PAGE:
Steve Williams said...

In line with krysta's experience I have several times while making a right turn at a stop sign almost been rammed in the rear by a bicycle flying down the right hand side of the street between curb and cars and then running the stop sign as if they own the entire road. It is like that on a college campus with some bicycle riders.

Dan, I can't agree more with your premise of learning to ride one bike well. And then being aware of the differences and limitations when getting up on something else.

The performance and handing of my Vespa GTS is second nature to me. The things I can do with it are intuitive in most cases and I process it's limitations without thought and more my some other senses.

Whenever I get on a motorcycle I now feel like a fish out of water and have to consciously think about the footbrake and make sure I don't grab the clutch thinking it is a brake. And the handling is so much different. Obstacles and riding lines that embrace the scooter's ability to flick around just aren't there in a big bike. And I can't haul on the throttle the same way I can with the scooter without sending the front wheel aloft or some other display of power.

If I had a big bike I hope I would have the ego courage to take some advanced training on the bike I ride. The reasons you outline for people not wanting to use their own bikes in training seem pretty ego driven. Even the idea of dropping their bikes. I hope whenever I don't know what I'm doing I continue to have the courage to seek out help and not pretend it doesn't exist.

Another great post Dan.

Steve Williams
Scooter in the Sticks

Dick Aal said...

Dan, I can relate to knowing one well. I almost lost it going around a corner after riding my bike (CB750 Honda) for a long time then taking the car on the same corner going to work. I almost didn't make it. Another time I was in Boston and had a rental J2000 front wheel drive Pontiac piece of crap. I was used to my Porsche 356B and again almost lost the J2000 in a curve. I was mentally on a different machine than I was driving at the time and it was dangerous.

Bryce Lee said...

Errant paths...that is when others
cross yours. As per Krysta. Doesn't matter if it's two wheels or more, pedal powered or internal combustion or even horse powered. If they want the right of way, and you're the opposing direction, keep an eye out and watch for them. Never a police constable when you need one eh?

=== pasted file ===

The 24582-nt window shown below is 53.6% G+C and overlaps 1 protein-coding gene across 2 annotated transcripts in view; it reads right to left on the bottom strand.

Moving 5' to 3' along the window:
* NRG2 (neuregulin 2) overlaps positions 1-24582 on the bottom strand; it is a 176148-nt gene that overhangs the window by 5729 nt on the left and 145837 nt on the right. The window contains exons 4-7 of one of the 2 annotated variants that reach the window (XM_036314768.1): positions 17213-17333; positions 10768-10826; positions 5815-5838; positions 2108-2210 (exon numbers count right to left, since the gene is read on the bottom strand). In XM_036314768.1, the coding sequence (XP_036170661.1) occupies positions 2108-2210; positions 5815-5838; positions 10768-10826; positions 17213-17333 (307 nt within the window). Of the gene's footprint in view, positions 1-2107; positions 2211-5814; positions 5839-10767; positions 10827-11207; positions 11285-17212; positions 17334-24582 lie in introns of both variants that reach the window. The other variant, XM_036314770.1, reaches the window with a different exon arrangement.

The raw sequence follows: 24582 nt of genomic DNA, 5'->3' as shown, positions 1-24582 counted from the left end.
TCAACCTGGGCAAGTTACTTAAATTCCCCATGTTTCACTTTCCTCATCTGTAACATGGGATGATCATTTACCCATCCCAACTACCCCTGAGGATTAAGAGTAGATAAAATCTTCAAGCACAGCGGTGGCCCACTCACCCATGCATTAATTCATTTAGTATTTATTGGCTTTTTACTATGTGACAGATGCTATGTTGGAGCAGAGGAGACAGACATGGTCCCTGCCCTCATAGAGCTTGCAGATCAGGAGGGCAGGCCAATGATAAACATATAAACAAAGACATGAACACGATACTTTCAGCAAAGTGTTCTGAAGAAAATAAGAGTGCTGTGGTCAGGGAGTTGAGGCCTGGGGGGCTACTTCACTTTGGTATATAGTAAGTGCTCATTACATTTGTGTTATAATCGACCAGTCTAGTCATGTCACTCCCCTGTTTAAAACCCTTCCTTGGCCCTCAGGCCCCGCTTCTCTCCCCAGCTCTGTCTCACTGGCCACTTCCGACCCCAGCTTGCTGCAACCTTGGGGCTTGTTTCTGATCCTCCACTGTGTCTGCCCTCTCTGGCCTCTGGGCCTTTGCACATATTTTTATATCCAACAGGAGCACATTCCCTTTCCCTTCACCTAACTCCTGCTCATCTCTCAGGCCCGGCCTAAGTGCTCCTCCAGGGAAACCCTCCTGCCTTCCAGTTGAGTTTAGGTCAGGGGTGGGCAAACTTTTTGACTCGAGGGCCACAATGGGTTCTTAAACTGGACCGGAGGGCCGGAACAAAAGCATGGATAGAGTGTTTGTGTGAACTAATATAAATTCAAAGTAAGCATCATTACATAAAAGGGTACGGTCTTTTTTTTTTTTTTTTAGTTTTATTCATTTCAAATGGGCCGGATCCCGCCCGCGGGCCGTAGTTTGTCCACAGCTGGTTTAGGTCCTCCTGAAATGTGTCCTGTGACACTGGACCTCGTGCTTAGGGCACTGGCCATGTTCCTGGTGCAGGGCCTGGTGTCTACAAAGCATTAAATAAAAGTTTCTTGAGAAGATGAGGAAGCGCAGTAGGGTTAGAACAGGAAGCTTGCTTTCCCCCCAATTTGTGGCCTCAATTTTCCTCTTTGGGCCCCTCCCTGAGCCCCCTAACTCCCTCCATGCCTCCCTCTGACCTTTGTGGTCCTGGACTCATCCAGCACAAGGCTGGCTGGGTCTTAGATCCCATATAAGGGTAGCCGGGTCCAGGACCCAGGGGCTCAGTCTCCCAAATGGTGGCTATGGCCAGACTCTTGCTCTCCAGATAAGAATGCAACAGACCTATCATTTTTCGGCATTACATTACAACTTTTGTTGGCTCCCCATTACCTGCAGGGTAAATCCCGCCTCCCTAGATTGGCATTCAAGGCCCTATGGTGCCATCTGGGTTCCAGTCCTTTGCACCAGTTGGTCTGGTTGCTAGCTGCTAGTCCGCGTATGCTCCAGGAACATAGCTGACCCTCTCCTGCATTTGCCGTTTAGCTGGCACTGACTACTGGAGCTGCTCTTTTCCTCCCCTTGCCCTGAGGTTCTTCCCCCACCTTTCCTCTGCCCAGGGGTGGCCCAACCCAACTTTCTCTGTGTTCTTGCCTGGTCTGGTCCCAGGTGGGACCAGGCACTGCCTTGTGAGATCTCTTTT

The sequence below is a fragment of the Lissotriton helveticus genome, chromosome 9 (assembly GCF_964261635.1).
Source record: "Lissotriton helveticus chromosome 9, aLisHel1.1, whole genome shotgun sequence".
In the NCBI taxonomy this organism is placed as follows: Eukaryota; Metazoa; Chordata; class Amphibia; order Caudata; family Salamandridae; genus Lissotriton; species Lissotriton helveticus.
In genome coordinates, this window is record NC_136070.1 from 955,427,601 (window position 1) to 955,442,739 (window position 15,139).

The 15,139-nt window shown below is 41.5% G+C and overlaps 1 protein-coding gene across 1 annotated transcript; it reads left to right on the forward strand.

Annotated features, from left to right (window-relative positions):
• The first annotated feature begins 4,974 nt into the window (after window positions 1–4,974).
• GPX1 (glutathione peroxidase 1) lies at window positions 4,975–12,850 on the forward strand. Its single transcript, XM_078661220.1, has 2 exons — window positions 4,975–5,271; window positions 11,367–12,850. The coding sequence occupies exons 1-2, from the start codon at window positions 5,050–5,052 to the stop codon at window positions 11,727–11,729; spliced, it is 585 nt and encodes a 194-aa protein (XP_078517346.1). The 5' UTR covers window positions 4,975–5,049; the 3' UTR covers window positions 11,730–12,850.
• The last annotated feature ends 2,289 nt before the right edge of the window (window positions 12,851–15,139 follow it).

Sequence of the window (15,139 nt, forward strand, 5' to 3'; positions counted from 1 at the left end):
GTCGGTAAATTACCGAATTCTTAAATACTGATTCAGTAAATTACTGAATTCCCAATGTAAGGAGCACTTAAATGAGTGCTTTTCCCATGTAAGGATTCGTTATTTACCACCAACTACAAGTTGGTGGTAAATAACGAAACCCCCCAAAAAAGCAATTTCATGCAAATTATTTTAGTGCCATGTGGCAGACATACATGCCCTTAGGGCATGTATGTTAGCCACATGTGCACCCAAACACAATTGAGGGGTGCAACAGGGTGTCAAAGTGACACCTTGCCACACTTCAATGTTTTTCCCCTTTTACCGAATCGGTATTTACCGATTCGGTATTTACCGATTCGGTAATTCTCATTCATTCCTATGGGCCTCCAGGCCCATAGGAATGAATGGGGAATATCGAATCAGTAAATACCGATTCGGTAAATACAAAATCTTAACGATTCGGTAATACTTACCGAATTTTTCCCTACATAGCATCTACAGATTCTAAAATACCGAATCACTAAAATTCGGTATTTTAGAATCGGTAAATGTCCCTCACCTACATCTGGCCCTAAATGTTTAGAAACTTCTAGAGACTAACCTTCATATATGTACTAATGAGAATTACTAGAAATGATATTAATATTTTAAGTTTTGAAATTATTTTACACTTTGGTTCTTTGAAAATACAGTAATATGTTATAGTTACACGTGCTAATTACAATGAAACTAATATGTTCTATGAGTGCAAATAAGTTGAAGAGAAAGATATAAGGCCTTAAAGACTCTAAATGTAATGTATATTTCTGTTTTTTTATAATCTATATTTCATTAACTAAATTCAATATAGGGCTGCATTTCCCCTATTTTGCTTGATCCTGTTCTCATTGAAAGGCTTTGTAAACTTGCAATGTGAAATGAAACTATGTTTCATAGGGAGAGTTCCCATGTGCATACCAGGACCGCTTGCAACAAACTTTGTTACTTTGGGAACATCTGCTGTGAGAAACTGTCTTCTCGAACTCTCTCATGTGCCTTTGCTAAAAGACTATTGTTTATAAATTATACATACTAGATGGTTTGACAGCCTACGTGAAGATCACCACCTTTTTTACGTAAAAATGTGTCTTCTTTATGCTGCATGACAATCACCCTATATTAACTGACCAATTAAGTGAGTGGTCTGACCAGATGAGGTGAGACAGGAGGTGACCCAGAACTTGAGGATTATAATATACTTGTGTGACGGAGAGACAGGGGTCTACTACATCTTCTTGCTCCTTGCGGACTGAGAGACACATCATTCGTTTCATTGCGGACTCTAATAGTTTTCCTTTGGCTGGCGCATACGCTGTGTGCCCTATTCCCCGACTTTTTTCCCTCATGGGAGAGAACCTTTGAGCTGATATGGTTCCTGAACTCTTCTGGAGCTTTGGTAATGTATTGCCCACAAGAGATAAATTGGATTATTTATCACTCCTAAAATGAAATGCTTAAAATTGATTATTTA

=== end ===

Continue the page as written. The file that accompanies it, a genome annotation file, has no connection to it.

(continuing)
As to knowing your own stted, my oncologist today (August 7) guardedly suggested I should try and ride my motorcycle once again. And if I am not happy with myself and it, sell it.

Which I really don't want to do...
The 26 year old Goldwing has a big solo seat, wider than normal handlebars and a heavy duty suspension to hold me. I weigh
170 kg and my height is 205 cm.

No motorcycle manufactured these
days even come close to being suitable to ride. No, shall keep
the bike for another year, fire and theft, 3rd party liability is all of C$650.00/yr.

However sure as heck wish I had a
refresher course like you've got in
Oregon close by. Sitting on those
small course bikes would be a hoot!
And most dangerous given my size as well!

Allen Madding said...

and this is just another fine example of why I keep coming back and reading your posts, Dan :) Thanks for writing for us buddy!

irondad said...

I hate it when a bicycle rider gets hit and acts so indignant about it. The very same rider who flaunts the rules of the road. I recently saw a rider in the middle of the lane on a country road. He was flipping off anyone who tried to "honk" him out of the way. I just rode up and stayed beside him. Want to act like a motorcycle? Then let's ride like one!

How's the late night commute home going?

I've actually done the reverse several times. Gone from a bike to a scooter. It's a good thing the left lever is the rear brake and not the front!

You would be one to bring your own bike. I couldn't see you letting your ego get in the way of bettering yourself.

Thanks for sharing the examples. Muscle memory is a powerful force for good or bad. Thanks for making me feel bad I'm not used to driving a performance sports car! My muscle memory could get used to that, despite having two too many wheels.

Doctor's orders to ride? Yee haw! Good luck with that new journey. Portland has a professional basketball team called the Jail Blazers. I'm sorry, I meant the Trail Blazers. Back in the days when they were made up of more well behaved guys, there was a player named Kevin Duckworth.

Kevin was 7 feet tall and about three hundred pounds at the time. He took a beginning motorcycle class to get his endorsement and some training. He just would not fit on our training bikes. We finally arranged an insurance waiver for him to use his custom Shadow.

Then he wanted to become an instructor. We had to turn him down. Part of the requirement is that he be able to ride demonstrations on the training bikes. Just couldn't happen!

I am honored by your words, Sir!

Take care,


Krysta in Milwaukee said...

"How's the late night commute home going?"

Mostly OK. I think of it as an exercise in slowing down & being conscious of doing things safely. And at that time of night, there's no reason for me to be rushed.

I slow down a lot [15-20 mph] from my usual daytime speed through certain wooded areas, and was rewarded the other night by NOT hitting a couple of raccoons.

Last night we had some big storms blow through for a couple hours, but cleared up about 30 min before I left work. It caused some fog, and of course the streets were wet. That's on top of the wandering critter problem.

Generally the only thing I really worry about is the bars closing & throwing the drunks out to drive home.

Speaking of which... Dan, if you are in the mood to do a DUI rant in the near future, gimme a yell. (Contact info on my web site.) Someone got killed by a DUI on the way home from the BMW national rally a couple weeks ago, and it's looking like the drunk who hit him will be getting probation. I can point you to news stories & the court info. It's pathetic.